Forgotten Art: Norm – Mel 3

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Dear Mel–can I use your full name? Semper Ad Meliora,

Always onwards towards better things!

That’s what my life has become since we started writing.

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Did I tell you that my sister is a folklorist? Not just by training and profession, but naturally. She taught me how to listen to a story to hear it true.

It’s with half an ear and a whole heart, that’s what Meadow says.

That’s how I read your story.

Meadow always told me, “Truth comes through. Trust the story.”

She’s right.

I know she’s right because your story hit me that way. I see the difference in my life since I began receiving your letters.

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Do you remember how lonely I was when I filled out my profile?

I wonder if that’s why you chose to write me.

It was after you wrote that my life started always onward towards getting better.

That’s when I met Ira. She’s my best friend, and more. She lives here now, with her daughter Aaradhya.

Yesterday, at homework time, Aari griped, “Why do I gotta do algebra again?”

“Always strive for improvement!” Ira replied, half-hearted with tongue firmly in cheek.

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But Aari laughed. “OK, Mom!”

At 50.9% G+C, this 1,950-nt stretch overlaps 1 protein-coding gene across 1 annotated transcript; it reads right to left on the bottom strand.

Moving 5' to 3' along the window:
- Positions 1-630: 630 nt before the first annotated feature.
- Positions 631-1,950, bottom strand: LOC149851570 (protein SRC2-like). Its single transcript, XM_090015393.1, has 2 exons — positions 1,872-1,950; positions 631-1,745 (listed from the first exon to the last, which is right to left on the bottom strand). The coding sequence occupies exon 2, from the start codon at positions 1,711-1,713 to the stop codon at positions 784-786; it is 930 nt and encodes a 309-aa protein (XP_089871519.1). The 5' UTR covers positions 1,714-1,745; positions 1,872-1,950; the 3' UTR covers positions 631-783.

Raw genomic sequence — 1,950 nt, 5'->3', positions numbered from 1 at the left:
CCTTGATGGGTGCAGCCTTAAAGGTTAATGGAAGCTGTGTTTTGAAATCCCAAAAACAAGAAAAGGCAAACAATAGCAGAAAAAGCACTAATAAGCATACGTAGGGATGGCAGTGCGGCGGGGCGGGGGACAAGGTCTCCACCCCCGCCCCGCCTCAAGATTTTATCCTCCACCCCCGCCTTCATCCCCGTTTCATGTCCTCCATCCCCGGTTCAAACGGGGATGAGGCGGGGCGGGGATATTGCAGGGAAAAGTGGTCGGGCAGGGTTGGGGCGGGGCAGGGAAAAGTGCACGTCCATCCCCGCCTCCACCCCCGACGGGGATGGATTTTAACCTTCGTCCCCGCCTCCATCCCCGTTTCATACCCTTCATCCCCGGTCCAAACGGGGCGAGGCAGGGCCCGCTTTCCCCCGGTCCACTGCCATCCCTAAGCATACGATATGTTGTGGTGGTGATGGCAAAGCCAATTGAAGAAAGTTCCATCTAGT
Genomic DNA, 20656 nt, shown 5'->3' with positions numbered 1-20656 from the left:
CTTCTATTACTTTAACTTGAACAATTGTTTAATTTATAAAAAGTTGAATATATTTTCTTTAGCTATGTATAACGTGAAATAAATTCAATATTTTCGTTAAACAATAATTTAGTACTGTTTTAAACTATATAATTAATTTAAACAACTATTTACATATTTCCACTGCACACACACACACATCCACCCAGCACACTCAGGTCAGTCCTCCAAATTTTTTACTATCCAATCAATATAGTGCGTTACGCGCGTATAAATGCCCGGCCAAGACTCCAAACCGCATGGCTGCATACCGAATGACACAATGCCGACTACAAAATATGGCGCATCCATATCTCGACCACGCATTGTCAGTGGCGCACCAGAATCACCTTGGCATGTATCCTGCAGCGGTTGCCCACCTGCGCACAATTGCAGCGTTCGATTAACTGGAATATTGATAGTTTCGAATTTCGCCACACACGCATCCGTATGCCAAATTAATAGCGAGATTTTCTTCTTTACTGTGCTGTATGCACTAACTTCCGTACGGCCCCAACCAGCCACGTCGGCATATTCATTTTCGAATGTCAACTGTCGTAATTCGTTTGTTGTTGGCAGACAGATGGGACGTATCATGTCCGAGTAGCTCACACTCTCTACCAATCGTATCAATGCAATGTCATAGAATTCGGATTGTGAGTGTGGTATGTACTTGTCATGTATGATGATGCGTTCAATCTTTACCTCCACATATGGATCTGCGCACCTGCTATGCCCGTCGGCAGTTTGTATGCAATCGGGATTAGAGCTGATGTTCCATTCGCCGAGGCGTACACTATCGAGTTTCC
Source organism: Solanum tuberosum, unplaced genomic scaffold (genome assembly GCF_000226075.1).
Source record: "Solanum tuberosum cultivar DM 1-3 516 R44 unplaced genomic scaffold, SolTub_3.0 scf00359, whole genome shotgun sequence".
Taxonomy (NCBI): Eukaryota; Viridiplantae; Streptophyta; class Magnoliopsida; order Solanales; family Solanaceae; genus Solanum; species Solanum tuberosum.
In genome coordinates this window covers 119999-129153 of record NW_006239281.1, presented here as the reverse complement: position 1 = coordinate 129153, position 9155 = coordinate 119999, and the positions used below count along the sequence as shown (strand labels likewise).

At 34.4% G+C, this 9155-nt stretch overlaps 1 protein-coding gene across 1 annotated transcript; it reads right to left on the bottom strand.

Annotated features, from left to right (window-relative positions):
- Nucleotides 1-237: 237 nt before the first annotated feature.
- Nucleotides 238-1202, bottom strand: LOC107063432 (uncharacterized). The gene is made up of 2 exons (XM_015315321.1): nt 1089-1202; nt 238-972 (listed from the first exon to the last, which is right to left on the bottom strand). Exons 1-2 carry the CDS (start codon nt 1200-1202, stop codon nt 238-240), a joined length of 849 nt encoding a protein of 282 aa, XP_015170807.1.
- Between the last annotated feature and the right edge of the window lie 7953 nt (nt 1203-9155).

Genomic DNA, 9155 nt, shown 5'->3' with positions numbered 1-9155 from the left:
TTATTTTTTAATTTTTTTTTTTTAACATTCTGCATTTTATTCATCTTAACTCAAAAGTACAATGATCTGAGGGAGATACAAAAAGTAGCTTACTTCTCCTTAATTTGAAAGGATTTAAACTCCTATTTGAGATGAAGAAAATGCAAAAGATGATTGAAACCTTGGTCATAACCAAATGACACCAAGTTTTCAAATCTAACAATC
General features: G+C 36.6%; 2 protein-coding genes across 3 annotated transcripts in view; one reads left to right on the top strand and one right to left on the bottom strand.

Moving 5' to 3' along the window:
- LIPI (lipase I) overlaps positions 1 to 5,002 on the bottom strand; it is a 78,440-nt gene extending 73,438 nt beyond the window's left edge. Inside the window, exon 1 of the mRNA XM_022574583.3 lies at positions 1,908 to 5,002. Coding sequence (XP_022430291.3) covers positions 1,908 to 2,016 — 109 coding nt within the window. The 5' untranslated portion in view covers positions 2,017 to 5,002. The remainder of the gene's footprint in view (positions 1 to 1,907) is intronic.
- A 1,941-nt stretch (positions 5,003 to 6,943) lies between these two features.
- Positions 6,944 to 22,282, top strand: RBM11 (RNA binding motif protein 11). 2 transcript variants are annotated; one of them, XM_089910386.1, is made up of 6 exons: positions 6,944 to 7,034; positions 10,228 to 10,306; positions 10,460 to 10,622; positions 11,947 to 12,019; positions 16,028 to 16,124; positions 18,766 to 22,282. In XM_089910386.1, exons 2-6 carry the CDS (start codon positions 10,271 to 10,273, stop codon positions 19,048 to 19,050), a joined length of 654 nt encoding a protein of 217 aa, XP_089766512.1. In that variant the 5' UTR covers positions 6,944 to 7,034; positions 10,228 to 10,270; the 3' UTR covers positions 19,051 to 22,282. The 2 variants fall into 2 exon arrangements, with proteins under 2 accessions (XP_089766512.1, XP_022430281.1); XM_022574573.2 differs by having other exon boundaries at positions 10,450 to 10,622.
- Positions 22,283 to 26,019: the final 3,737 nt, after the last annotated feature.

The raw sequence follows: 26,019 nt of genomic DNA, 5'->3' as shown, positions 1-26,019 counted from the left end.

“No, she’s right!” I said. “That’s it! Always getting better! That’s life!”

I thought of you, though, Mel.

I don’t even consider your sister–I mean, why? When the other force is this–this movement towards improvement–why even give an ounce of attention to the other possibility?

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I am not a lonely guy, anymore. I guess that’s what I’m trying to say.

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And my best friend Ira has a home now.

And so does Aari.

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Do you know what sounds my house used to be full of? Crickets.

Now, my home is full of laughter.

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I’ve never been religious. Are you religious? Are you made of faith or based on faith?

I’ve never had much truck with faith.

I had science. I had business. I had the bottom line.

But now, I’ve got gratitude. And it makes everything else feel like a pale substitute for life.

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The funny thing: I don’t feel like I did anything to deserve this.

I filled out the pen pal profile. You wrote me. I wrote back. My life changed.

It’s like I’ve been playing a video game. (Well, actually, I have. Ira and I play all the time.) But it’s like I have actually been playing my life like a video game. One move. The next. It starts coming at you quick, quicker, you just respond–level up.

Always level up, that’s what it’s like, Mel.

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Always leveling up.

Thank you,

Norm

P.S. When are Zee and Gari’s birthdays? I can see if I can find you llamacorns–or maybe even something better! Aari’s got these sweet rubber ducks made of natural rubber and to squeeze one! I know it sounds weird, but truly. You haven’t lived until you’ve squeezed one of the eco-friendly, fair-trade, Spanish-natural-rubber ducks.

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Three Rivers 13.1

Thirteenth Sim of Thirty Sims at Three Rivers

13. The painting that expressed how she truly felt

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Red–the pain slashed through her womb when the door slammed. Leave. Take a piece, leave her behind with a gap where the strongest healing can never reach.